Centrosomes are organelles found in eukaryotic cells and organise microtubules, which are filaments made of particular types of proteins called tubulins. For instance, the function of organising microtubules is important during cell division because microtubules radiating from centrosomes equally divide duplicated chromosomes in two dividing cells. If this process fails, cells can loose genetic information, which can cause cancer.
In addition to this, centrosomes are important for generating cilia. Cilia are present in almost all types of cells in our body and play a role like antennas in cells. These cilia do not move and present one per cell. The other type of cilia is called motile cilia. They are present on more-than-one on the surface of airway, part of brain, and male & female reproduction systems and generate fluid flow; for instance, exclude mucus from the airway. The sperm tail is also a type of the motile cilium.
So, how can the centrosome be another organelle cilium?
To understand this, we need to look at the architecture of the centrosome. The centrosome is probably the largest protein assembly found in many eukaryotic cells. Proteomic analysis of the organelle identified >100 different proteins contribute to build the assembly. The core part of the centrosome is called the centriole. This part is essential for generating a cilium / flagellum (in technical term ciliogenesis) because it is the basis of the cilium. The main component of the centriole is 9 copies of three/two microtubule blades in most organisms. They align in parallel and make a characteristic beautiful 9-fold rotational symmetry. In cells, centrioles, which normally exist in cytoplasm, are delivered to cell membrane and then extend their microtubule blades further to generate cilia. It is slightly confusing but the centriole at the basis of the cilium is called the basal body. The centriole and basal body are essentially the same thing.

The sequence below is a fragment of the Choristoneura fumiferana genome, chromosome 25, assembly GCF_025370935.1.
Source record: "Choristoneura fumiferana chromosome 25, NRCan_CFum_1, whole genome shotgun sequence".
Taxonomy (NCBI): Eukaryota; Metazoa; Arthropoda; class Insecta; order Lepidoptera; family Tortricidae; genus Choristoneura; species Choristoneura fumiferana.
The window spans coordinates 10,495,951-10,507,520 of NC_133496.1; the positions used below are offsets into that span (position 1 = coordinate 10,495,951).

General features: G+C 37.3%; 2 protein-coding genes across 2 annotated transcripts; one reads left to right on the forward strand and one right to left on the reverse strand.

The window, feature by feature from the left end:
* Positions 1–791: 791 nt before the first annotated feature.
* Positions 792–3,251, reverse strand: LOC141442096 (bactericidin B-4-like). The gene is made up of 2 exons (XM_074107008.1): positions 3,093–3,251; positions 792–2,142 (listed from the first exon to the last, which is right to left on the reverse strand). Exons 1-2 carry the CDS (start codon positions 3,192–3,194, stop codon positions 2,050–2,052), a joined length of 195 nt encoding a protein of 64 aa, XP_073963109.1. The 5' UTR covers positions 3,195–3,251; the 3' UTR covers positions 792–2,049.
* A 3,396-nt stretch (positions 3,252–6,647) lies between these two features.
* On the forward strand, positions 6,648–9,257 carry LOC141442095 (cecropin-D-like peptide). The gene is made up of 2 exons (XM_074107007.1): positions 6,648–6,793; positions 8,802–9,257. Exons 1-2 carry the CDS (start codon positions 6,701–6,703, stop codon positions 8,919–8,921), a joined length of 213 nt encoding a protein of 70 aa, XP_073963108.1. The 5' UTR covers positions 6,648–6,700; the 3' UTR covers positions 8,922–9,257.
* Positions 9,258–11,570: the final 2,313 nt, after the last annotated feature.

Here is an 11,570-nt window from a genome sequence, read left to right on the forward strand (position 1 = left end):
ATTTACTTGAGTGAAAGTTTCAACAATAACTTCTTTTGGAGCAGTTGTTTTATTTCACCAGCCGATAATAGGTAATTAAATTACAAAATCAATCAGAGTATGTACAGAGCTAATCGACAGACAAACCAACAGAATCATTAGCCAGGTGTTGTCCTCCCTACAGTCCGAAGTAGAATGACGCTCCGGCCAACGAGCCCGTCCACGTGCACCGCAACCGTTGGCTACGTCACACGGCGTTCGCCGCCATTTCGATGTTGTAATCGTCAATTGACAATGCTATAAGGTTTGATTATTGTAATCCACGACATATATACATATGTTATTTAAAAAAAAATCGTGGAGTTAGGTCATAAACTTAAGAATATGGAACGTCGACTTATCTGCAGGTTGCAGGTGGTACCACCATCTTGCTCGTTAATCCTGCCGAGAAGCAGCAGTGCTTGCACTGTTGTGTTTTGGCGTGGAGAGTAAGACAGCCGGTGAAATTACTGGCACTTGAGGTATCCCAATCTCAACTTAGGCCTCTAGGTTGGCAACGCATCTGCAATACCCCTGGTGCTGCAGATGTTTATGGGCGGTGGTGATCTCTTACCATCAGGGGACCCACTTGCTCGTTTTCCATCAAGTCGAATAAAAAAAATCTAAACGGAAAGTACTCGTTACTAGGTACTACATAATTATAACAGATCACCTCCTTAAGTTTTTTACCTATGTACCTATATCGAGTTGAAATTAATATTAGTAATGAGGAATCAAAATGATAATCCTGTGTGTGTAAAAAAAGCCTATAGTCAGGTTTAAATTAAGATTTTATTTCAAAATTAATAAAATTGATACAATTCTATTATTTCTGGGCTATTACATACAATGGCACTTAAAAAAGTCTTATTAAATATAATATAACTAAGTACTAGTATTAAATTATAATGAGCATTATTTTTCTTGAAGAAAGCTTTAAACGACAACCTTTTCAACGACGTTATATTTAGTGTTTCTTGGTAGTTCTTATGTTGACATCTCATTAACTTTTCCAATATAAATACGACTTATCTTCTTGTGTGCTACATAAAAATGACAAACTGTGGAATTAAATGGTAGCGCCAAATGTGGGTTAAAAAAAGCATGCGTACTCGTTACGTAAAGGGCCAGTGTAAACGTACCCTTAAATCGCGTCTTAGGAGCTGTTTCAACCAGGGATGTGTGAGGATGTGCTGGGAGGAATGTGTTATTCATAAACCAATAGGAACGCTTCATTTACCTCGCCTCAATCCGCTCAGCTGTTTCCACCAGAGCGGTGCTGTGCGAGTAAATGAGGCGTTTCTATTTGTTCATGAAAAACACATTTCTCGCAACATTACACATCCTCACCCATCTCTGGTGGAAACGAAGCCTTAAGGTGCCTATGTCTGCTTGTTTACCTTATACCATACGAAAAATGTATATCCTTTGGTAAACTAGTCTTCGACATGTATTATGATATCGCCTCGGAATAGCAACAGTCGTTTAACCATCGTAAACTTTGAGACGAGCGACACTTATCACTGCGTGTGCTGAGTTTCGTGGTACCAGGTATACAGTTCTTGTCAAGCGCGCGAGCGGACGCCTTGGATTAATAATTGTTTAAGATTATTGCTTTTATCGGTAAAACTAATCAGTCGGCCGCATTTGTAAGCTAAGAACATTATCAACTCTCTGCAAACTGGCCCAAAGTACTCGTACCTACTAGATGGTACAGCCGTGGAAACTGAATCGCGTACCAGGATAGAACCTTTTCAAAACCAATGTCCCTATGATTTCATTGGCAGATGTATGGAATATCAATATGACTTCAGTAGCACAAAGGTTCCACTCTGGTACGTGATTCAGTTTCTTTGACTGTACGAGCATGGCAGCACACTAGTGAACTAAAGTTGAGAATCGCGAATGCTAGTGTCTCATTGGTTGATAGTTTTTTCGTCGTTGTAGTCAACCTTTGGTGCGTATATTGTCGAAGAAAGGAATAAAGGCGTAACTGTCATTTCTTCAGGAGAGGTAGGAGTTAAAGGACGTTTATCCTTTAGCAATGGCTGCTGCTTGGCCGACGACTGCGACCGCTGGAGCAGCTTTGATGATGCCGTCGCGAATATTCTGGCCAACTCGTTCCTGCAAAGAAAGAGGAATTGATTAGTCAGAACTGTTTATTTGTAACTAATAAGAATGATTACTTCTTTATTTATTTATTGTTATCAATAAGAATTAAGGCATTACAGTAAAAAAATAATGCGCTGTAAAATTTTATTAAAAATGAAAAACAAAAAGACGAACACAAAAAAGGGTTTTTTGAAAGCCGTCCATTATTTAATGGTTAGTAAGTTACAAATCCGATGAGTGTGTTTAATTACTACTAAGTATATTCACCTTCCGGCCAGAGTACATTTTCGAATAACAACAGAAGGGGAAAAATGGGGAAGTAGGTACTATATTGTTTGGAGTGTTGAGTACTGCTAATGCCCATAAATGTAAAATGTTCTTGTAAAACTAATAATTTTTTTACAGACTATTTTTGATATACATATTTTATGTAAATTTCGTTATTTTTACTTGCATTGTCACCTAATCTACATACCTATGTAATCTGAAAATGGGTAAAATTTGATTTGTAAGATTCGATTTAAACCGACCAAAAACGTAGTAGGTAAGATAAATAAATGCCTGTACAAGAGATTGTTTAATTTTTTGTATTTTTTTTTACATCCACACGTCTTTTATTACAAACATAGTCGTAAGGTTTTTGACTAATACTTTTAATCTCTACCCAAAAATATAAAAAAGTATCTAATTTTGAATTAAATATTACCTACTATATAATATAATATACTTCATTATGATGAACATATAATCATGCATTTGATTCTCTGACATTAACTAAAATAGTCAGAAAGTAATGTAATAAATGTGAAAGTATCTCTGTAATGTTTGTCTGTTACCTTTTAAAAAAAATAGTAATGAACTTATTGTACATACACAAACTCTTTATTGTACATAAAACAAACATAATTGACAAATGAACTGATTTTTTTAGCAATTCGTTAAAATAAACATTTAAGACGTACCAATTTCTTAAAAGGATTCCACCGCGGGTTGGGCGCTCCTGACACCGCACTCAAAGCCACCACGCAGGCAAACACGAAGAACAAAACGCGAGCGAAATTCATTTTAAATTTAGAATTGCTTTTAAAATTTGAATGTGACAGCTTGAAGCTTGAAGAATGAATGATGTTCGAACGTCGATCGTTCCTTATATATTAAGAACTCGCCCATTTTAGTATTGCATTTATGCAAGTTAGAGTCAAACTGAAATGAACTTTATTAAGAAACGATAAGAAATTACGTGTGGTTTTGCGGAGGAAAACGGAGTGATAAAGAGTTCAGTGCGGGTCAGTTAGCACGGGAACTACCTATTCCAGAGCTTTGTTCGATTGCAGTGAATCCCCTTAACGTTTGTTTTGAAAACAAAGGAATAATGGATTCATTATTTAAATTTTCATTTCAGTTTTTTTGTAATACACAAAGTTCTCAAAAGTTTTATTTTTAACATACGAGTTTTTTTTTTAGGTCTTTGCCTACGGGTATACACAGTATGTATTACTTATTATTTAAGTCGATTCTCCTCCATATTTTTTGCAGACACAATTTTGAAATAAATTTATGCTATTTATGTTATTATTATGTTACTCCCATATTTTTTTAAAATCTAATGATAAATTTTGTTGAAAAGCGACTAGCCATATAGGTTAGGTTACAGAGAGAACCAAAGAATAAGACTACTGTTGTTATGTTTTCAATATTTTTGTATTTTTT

Since the centriole / basal body is a highly-structured organelle and essential for ciliogenesis, its structure defects can cause abnormal body development due to abnormal function of cilia. Such abnormal development includes microcephaly (small brain), situs inversus (abnormal body asymmetricity) and hearing & vision loss. Just one mutation in a gene related to the centriole / basal body can be enough to cause the disease. Understanding disease-causing mechanisms is crucial for tackling with such difficult diseases. Therefore, it is important for us to understand how the centriole / basal body is assembly and what & how exactly proteins (gene products) contribute to the assembly process of the organelle.
To resolve this issue, my group currently focuses on determining the structure of the centriole / basal body using structural biology techniques together with biochemistry and cell biology.